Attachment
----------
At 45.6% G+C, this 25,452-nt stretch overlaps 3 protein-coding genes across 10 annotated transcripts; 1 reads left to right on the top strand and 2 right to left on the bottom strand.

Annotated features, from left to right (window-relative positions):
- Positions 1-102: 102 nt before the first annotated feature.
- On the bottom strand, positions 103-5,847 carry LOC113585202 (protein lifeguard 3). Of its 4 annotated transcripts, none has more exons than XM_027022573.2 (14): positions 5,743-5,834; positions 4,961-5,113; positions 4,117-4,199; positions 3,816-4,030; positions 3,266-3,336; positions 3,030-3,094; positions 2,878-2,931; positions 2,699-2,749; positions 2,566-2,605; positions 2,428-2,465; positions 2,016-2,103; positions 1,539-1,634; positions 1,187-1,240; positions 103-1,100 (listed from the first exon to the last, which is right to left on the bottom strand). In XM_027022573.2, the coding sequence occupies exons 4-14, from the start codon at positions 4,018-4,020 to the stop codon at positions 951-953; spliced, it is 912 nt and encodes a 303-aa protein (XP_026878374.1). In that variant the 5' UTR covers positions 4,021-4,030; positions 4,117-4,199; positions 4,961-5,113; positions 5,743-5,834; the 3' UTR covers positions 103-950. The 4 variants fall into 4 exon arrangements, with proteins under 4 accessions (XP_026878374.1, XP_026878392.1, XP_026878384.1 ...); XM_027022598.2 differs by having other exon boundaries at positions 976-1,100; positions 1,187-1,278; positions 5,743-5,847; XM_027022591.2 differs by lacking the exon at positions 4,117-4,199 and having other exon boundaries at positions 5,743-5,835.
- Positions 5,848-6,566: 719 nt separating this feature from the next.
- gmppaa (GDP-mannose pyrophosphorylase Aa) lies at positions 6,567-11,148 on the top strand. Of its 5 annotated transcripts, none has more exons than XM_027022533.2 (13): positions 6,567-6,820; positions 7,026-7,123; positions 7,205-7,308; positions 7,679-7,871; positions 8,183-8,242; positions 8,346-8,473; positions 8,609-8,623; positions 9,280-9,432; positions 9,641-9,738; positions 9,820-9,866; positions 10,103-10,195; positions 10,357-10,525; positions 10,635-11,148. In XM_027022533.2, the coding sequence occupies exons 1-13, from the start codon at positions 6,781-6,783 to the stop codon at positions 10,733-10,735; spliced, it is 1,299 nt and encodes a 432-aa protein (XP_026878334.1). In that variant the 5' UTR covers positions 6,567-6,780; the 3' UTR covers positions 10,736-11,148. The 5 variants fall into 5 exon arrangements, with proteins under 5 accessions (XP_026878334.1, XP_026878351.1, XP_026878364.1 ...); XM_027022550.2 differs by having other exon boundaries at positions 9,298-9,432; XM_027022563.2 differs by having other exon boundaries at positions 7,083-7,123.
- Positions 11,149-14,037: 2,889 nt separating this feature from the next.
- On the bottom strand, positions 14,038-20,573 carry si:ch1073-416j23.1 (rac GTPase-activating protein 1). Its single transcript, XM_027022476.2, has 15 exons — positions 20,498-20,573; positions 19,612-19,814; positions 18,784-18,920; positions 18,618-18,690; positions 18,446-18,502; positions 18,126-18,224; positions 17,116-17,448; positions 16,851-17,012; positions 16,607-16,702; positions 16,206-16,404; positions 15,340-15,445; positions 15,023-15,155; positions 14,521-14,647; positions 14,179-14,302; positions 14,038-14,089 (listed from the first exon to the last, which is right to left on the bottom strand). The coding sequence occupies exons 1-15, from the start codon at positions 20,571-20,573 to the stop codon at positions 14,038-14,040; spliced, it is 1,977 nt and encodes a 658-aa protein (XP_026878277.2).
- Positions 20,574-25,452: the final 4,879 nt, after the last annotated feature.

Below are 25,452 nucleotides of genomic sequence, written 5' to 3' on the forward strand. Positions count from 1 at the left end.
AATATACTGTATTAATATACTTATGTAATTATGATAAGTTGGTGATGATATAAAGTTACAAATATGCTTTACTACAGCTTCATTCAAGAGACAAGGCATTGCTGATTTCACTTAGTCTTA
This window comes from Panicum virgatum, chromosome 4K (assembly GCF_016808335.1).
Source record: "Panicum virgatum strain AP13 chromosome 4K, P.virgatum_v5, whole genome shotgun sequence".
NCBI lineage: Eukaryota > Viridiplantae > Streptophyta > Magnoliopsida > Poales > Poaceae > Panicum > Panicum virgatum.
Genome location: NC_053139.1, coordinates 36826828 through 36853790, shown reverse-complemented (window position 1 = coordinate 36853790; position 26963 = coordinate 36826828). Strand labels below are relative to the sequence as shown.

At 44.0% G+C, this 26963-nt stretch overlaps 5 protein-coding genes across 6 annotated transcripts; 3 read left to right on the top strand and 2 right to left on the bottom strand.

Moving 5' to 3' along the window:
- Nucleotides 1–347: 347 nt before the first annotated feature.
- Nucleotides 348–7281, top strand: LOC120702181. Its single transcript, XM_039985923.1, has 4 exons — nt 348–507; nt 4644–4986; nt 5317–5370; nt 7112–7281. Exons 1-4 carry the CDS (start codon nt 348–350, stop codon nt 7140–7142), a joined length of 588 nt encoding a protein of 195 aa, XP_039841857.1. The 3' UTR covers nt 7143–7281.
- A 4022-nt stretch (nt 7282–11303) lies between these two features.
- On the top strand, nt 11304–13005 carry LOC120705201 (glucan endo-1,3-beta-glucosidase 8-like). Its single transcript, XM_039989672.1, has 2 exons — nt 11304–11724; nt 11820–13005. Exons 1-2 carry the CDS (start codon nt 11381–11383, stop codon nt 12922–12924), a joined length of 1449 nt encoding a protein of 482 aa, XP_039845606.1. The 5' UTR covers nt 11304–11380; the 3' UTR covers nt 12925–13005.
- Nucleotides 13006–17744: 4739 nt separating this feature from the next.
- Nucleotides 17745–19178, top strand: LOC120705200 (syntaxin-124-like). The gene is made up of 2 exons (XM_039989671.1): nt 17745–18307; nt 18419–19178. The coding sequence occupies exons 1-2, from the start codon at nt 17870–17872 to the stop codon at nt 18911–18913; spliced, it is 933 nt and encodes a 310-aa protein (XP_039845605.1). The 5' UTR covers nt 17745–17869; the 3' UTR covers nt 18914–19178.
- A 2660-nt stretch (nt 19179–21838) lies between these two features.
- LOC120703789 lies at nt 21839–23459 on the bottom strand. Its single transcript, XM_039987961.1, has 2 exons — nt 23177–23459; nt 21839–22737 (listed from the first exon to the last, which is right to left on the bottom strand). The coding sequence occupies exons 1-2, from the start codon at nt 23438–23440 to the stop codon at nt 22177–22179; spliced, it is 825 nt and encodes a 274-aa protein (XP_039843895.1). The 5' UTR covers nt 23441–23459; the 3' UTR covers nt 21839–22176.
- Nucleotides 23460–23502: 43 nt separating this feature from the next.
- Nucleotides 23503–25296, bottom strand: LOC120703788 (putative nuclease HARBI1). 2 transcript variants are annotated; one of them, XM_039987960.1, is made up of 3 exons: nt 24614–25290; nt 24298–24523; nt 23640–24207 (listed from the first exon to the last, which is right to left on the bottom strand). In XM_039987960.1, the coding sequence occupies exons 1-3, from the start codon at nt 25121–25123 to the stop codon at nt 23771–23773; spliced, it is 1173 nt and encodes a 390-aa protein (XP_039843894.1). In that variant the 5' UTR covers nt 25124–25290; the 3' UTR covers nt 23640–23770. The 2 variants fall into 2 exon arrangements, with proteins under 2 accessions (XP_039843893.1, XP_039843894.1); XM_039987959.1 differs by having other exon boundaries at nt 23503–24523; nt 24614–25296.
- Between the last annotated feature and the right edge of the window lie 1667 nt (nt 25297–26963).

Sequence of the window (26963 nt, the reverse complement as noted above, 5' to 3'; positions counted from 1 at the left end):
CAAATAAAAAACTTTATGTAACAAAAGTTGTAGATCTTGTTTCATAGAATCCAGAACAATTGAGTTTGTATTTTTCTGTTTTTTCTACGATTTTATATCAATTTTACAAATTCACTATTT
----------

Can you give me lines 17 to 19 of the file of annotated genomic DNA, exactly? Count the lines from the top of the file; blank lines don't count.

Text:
Moving 5' to 3' along the window:
- Nucleotides 1–347: 347 nt before the first annotated feature.
- Nucleotides 348–7281, top strand: LOC120702181. Its single transcript, XM_039985923.1, has 4 exons — nt 348–507; nt 4644–4986; nt 5317–5370; nt 7112–7281. Exons 1-4 carry the CDS (start codon nt 348–350, stop codon nt 7140–7142), a joined length of 588 nt encoding a protein of 195 aa, XP_039841857.1. The 3' UTR covers nt 7143–7281.